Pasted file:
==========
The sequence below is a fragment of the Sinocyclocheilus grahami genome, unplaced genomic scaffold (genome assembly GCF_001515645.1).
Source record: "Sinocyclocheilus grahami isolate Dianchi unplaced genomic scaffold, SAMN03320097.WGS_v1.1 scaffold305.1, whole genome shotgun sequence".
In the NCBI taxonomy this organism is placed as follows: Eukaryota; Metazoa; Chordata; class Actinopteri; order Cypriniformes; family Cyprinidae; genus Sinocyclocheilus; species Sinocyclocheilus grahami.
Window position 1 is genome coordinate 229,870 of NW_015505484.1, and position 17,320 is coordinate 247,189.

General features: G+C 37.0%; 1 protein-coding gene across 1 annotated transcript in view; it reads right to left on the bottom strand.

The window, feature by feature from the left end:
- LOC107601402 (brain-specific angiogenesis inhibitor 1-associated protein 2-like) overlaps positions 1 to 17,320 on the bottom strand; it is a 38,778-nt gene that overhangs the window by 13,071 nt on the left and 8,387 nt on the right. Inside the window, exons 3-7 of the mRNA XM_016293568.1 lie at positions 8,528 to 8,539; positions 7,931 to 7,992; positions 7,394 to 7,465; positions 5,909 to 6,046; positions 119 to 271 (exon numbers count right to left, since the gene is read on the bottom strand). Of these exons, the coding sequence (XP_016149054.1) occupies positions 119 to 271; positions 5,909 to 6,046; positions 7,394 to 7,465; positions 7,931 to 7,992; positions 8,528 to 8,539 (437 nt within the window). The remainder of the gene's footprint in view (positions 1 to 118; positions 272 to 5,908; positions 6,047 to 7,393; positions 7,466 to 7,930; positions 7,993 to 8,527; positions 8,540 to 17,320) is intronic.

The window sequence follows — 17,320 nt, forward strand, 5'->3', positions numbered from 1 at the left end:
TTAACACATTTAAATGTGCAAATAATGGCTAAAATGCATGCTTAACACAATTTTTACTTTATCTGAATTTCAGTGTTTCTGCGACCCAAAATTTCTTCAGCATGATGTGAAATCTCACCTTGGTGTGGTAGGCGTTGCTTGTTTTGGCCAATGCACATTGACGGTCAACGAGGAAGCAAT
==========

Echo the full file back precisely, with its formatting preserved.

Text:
The sequence below is a fragment of the Sinocyclocheilus grahami genome, unplaced genomic scaffold (genome assembly GCF_001515645.1).
Source record: "Sinocyclocheilus grahami isolate Dianchi unplaced genomic scaffold, SAMN03320097.WGS_v1.1 scaffold305.1, whole genome shotgun sequence".
In the NCBI taxonomy this organism is placed as follows: Eukaryota; Metazoa; Chordata; class Actinopteri; order Cypriniformes; family Cyprinidae; genus Sinocyclocheilus; species Sinocyclocheilus grahami.
Window position 1 is genome coordinate 229,870 of NW_015505484.1, and position 17,320 is coordinate 247,189.

General features: G+C 37.0%; 1 protein-coding gene across 1 annotated transcript in view; it reads right to left on the bottom strand.

The window, feature by feature from the left end:
- LOC107601402 (brain-specific angiogenesis inhibitor 1-associated protein 2-like) overlaps positions 1 to 17,320 on the bottom strand; it is a 38,778-nt gene that overhangs the window by 13,071 nt on the left and 8,387 nt on the right. Inside the window, exons 3-7 of the mRNA XM_016293568.1 lie at positions 8,528 to 8,539; positions 7,931 to 7,992; positions 7,394 to 7,465; positions 5,909 to 6,046; positions 119 to 271 (exon numbers count right to left, since the gene is read on the bottom strand). Of these exons, the coding sequence (XP_016149054.1) occupies positions 119 to 271; positions 5,909 to 6,046; positions 7,394 to 7,465; positions 7,931 to 7,992; positions 8,528 to 8,539 (437 nt within the window). The remainder of the gene's footprint in view (positions 1 to 118; positions 272 to 5,908; positions 6,047 to 7,393; positions 7,466 to 7,930; positions 7,993 to 8,527; positions 8,540 to 17,320) is intronic.

The window sequence follows — 17,320 nt, forward strand, 5'->3', positions numbered from 1 at the left end:
TTAACACATTTAAATGTGCAAATAATGGCTAAAATGCATGCTTAACACAATTTTTACTTTATCTGAATTTCAGTGTTTCTGCGACCCAAAATTTCTTCAGCATGATGTGAAATCTCACCTTGGTGTGGTAGGCGTTGCTTGTTTTGGCCAATGCACATTGACGGTCAACGAGGAAGCAAT